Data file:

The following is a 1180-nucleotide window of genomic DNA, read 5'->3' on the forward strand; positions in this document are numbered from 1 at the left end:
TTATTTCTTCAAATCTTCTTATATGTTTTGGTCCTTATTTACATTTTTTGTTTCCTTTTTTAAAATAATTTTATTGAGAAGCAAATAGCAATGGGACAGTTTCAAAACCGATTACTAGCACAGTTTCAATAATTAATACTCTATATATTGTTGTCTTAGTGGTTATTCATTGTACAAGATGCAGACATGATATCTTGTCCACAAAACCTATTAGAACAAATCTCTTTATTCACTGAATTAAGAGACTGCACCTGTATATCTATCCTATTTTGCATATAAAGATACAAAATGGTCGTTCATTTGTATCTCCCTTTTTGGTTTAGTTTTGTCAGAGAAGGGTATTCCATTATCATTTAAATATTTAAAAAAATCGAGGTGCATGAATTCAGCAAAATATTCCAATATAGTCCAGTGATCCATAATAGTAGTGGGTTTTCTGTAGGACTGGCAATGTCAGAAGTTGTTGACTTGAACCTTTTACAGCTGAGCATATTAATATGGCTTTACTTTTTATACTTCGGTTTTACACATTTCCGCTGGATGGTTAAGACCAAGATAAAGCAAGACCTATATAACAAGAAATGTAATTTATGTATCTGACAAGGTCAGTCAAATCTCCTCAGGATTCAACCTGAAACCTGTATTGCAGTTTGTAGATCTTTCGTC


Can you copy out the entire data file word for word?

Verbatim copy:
The following is a 1180-nucleotide window of genomic DNA, read 5'->3' on the forward strand; positions in this document are numbered from 1 at the left end:
TTATTTCTTCAAATCTTCTTATATGTTTTGGTCCTTATTTACATTTTTTGTTTCCTTTTTTAAAATAATTTTATTGAGAAGCAAATAGCAATGGGACAGTTTCAAAACCGATTACTAGCACAGTTTCAATAATTAATACTCTATATATTGTTGTCTTAGTGGTTATTCATTGTACAAGATGCAGACATGATATCTTGTCCACAAAACCTATTAGAACAAATCTCTTTATTCACTGAATTAAGAGACTGCACCTGTATATCTATCCTATTTTGCATATAAAGATACAAAATGGTCGTTCATTTGTATCTCCCTTTTTGGTTTAGTTTTGTCAGAGAAGGGTATTCCATTATCATTTAAATATTTAAAAAAATCGAGGTGCATGAATTCAGCAAAATATTCCAATATAGTCCAGTGATCCATAATAGTAGTGGGTTTTCTGTAGGACTGGCAATGTCAGAAGTTGTTGACTTGAACCTTTTACAGCTGAGCATATTAATATGGCTTTACTTTTTATACTTCGGTTTTACACATTTCCGCTGGATGGTTAAGACCAAGATAAAGCAAGACCTATATAACAAGAAATGTAATTTATGTATCTGACAAGGTCAGTCAAATCTCCTCAGGATTCAACCTGAAACCTGTATTGCAGTTTGTAGATCTTTCGTC